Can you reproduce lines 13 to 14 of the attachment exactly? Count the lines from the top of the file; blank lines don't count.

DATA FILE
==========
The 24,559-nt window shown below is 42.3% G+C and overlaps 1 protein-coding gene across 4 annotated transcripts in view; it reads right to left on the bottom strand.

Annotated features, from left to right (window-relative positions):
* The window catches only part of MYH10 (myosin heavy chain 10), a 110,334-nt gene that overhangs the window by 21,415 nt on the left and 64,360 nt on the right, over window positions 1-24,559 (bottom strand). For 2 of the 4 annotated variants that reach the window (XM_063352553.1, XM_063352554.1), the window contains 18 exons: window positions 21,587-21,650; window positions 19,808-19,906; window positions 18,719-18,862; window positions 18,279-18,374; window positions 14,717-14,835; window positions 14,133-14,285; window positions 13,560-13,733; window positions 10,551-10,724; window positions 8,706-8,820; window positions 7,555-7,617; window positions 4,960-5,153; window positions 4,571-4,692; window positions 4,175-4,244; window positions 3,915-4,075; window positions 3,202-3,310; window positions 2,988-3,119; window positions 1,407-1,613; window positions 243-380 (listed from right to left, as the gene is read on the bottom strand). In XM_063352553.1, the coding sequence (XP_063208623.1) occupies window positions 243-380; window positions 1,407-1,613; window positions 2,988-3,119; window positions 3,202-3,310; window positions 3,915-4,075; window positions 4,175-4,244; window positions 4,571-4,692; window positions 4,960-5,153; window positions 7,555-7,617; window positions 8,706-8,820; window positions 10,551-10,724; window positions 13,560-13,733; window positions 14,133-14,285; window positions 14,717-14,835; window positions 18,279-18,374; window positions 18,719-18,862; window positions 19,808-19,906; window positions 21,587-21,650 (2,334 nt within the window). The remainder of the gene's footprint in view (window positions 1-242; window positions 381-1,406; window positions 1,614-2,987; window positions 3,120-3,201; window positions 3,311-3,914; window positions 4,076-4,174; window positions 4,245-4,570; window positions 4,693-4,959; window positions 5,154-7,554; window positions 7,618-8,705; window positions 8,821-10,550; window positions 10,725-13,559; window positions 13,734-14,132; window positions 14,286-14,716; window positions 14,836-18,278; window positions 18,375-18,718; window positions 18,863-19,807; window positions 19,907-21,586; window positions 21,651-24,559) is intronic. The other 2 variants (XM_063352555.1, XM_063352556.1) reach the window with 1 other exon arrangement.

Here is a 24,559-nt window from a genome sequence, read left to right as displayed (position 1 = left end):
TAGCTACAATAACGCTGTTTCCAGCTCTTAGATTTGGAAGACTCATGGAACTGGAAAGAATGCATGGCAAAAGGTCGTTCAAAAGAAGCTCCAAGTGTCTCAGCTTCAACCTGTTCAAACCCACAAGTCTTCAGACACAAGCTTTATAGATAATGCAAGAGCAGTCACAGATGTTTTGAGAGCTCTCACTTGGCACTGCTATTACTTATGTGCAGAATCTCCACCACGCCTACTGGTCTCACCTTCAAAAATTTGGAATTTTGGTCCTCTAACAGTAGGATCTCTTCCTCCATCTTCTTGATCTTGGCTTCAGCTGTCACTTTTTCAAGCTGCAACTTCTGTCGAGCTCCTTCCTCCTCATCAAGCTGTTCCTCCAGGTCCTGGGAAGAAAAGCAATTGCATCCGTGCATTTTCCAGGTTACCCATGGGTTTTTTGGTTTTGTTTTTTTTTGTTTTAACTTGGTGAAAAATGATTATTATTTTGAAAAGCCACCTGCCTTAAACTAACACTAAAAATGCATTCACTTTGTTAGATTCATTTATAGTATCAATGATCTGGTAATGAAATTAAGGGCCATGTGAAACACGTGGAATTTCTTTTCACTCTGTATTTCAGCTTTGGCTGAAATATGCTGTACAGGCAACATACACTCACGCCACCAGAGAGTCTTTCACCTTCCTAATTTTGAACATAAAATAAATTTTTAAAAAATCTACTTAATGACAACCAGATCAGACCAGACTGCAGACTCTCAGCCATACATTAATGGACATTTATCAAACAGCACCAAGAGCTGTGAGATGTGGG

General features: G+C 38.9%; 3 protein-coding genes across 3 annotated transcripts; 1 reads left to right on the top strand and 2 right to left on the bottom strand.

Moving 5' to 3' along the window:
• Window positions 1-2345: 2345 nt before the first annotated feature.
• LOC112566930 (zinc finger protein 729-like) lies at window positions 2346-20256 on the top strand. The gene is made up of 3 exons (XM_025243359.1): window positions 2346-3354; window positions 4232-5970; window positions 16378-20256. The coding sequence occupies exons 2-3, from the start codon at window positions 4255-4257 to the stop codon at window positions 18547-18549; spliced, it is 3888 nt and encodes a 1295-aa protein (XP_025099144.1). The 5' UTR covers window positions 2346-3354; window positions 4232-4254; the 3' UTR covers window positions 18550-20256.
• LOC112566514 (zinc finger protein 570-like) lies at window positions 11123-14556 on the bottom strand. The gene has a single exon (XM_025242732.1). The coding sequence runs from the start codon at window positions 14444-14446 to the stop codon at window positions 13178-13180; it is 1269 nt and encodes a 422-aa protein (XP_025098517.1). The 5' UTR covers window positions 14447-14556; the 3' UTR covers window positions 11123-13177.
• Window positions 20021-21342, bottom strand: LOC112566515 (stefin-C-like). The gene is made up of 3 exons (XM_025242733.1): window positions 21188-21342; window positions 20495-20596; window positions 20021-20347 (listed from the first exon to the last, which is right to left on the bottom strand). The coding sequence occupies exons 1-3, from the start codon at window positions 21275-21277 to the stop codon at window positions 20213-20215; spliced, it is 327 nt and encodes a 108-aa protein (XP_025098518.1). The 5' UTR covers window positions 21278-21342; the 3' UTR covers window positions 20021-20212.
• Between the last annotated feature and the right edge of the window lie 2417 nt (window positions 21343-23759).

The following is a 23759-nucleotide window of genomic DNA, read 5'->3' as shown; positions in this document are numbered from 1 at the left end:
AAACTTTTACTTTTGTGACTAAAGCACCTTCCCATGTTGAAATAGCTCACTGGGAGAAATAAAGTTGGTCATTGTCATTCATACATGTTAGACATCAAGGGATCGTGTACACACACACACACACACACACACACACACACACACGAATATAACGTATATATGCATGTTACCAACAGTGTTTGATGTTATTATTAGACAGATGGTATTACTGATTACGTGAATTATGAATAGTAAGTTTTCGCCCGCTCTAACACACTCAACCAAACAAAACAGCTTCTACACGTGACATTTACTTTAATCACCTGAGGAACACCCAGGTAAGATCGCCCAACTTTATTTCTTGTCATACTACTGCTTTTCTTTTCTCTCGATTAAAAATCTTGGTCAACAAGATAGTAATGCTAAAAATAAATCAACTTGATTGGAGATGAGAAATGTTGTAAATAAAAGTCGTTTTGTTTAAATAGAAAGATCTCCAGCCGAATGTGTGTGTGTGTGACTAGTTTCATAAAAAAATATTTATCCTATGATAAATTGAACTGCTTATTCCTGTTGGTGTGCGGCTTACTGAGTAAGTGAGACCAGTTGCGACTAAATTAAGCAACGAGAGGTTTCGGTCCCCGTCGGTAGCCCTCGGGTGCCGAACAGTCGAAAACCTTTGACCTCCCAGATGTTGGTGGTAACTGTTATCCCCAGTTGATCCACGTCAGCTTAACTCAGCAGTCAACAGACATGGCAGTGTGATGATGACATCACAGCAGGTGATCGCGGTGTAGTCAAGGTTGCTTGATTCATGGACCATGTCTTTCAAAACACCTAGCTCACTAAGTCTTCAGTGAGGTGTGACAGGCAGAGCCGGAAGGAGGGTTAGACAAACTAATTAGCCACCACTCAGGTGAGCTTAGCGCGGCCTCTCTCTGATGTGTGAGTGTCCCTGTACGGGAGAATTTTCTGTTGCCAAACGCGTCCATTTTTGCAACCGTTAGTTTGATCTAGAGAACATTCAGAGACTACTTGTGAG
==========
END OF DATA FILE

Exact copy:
The following is a 23759-nucleotide window of genomic DNA, read 5'->3' as shown; positions in this document are numbered from 1 at the left end:
AAACTTTTACTTTTGTGACTAAAGCACCTTCCCATGTTGAAATAGCTCACTGGGAGAAATAAAGTTGGTCATTGTCATTCATACATGTTAGACATCAAGGGATCGTGTACACACACACACACACACACACACACACACACACACGAATATAACGTATATATGCATGTTACCAACAGTGTTTGATGTTATTATTAGACAGATGGTATTACTGATTACGTGAATTATGAATAGTAAGTTTTCGCCCGCTCTAACACACTCAACCAAACAAAACAGCTTCTACACGTGACATTTACTTTAATCACCTGAGGAACACCCAGGTAAGATCGCCCAACTTTATTTCTTGTCATACTACTGCTTTTCTTTTCTCTCGATTAAAAATCTTGGTCAACAAGATAGTAATGCTAAAAATAAATCAACTTGATTGGAGATGAGAAATGTTGTAAATAAAAGTCGTTTTGTTTAAATAGAAAGATCTCCAGCCGAATGTGTGTGTGTGTGACTAGTTTCATAAAAAAATATTTATCCTATGATAAATTGAACTGCTTATTCCTGTTGGTGTGCGGCTTACTGAGTAAGTGAGACCAGTTGCGACTAAATTAAGCAACGAGAGGTTTCGGTCCCCGTCGGTAGCCCTCGGGTGCCGAACAGTCGAAAACCTTTGACCTCCCAGATGTTGGTGGTAACTGTTATCCCCAGTTGATCCACGTCAGCTTAACTCAGCAGTCAACAGACATGGCAGTGTGATGATGACATCACAGCAGGTGATCGCGGTGTAGTCAAGGTTGCTTGATTCATGGACCATGTCTTTCAAAACACCTAGCTCACTAAGTCTTCAGTGAGGTGTGACAGGCAGAGCCGGAAGGAGGGTTAGACAAACTAATTAGCCACCACTCAGGTGAGCTTAGCGCGGCCTCTCTCTGATGTGTGAGTGTCCCTGTACGGGAGAATTTTCTGTTGCCAAACGCGTCCATTTTTGCAACCGTTAGTTTGATCTAGAGAACATTCAGAGACTACTTGTGAG